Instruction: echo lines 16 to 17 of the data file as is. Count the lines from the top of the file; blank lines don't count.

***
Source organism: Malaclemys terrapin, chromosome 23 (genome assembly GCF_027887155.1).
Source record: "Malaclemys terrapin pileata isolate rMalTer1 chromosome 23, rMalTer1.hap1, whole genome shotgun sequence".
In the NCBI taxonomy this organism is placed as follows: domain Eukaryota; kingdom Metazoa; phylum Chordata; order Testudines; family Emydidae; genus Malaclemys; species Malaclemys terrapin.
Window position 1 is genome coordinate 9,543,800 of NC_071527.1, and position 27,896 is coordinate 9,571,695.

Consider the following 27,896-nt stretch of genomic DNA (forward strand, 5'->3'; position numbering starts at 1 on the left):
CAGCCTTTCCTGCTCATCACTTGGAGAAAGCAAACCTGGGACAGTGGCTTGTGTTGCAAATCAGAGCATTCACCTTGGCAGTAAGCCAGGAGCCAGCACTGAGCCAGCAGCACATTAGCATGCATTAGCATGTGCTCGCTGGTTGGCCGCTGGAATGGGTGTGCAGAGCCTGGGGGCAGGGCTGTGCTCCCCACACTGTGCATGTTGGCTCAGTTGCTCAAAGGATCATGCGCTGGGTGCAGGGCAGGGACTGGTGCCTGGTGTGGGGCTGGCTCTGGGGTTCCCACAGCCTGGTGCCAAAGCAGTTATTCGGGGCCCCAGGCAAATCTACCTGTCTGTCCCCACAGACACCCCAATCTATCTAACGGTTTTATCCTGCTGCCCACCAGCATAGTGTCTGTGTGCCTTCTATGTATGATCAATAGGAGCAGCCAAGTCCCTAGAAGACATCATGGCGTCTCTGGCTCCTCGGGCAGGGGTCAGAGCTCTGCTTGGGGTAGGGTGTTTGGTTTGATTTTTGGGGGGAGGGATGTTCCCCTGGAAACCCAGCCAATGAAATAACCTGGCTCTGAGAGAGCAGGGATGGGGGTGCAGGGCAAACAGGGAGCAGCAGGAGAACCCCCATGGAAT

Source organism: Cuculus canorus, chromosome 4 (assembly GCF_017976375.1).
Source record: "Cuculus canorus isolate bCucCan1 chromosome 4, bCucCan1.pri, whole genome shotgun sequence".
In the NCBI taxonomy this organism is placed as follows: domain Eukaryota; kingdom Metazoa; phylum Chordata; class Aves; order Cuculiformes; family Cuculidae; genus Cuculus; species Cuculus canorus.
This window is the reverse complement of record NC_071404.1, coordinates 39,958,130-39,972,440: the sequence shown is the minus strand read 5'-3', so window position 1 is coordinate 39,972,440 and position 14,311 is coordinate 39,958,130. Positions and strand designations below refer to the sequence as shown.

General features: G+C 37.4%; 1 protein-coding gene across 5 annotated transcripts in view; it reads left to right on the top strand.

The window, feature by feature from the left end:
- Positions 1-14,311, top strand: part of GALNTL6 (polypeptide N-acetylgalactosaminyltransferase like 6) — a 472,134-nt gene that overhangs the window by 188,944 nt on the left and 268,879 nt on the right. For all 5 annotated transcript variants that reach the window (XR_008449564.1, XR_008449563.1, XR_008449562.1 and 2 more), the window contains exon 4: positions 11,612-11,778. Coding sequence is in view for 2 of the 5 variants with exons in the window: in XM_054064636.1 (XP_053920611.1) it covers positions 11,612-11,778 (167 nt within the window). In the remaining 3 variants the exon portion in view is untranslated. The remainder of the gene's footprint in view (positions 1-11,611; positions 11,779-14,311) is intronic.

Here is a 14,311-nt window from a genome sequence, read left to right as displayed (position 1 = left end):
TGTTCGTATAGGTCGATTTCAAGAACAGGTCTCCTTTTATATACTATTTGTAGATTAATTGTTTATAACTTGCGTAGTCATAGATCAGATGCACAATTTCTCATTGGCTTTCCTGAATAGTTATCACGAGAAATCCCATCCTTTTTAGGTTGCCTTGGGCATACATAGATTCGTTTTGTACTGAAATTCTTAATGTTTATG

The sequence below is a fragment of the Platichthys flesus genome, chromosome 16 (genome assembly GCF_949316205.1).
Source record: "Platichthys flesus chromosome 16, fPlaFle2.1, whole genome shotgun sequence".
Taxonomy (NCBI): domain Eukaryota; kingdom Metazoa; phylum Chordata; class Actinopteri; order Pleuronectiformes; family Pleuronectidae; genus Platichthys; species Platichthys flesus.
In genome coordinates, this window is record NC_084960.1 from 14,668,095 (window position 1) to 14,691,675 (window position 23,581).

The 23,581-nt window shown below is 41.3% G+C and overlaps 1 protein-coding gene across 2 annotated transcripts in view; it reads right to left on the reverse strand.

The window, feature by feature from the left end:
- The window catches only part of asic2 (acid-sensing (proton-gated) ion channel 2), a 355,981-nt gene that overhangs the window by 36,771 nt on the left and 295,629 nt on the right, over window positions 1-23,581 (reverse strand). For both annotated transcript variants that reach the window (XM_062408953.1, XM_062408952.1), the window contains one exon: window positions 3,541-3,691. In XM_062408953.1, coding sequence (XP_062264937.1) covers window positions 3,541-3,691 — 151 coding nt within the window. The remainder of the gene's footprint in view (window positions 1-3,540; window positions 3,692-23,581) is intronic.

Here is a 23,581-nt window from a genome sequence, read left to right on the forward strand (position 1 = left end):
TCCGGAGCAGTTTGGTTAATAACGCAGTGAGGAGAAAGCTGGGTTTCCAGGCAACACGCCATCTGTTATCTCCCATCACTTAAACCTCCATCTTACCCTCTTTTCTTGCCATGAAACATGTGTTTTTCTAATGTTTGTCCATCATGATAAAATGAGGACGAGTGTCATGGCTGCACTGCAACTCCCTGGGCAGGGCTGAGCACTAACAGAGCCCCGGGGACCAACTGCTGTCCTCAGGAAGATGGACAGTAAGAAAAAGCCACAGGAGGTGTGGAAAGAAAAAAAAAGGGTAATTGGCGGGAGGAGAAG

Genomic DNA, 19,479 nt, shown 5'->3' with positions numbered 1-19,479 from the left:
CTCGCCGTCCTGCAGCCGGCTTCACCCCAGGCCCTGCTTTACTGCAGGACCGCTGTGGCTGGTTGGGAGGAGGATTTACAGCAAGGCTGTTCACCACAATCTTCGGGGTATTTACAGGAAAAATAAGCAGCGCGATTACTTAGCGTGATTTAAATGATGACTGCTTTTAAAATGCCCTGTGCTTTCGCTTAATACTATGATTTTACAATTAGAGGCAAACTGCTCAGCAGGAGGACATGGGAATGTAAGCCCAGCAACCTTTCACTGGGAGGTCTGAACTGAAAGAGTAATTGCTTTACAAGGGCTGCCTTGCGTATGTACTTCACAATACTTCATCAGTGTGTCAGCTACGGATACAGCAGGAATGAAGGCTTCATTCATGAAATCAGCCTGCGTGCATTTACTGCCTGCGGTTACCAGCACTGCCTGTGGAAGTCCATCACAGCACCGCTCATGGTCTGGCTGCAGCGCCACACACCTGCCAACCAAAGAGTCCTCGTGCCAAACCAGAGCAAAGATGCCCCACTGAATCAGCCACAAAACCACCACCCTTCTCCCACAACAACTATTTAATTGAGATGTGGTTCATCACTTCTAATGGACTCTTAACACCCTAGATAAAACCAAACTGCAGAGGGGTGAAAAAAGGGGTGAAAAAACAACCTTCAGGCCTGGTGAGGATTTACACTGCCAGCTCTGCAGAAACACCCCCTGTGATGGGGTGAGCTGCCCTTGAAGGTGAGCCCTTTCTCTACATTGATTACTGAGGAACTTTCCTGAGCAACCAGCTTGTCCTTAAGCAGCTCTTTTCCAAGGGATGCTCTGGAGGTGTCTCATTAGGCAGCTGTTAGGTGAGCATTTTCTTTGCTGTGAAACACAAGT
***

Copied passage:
The sequence below is a fragment of the Platichthys flesus genome, chromosome 16 (genome assembly GCF_949316205.1).
Source record: "Platichthys flesus chromosome 16, fPlaFle2.1, whole genome shotgun sequence".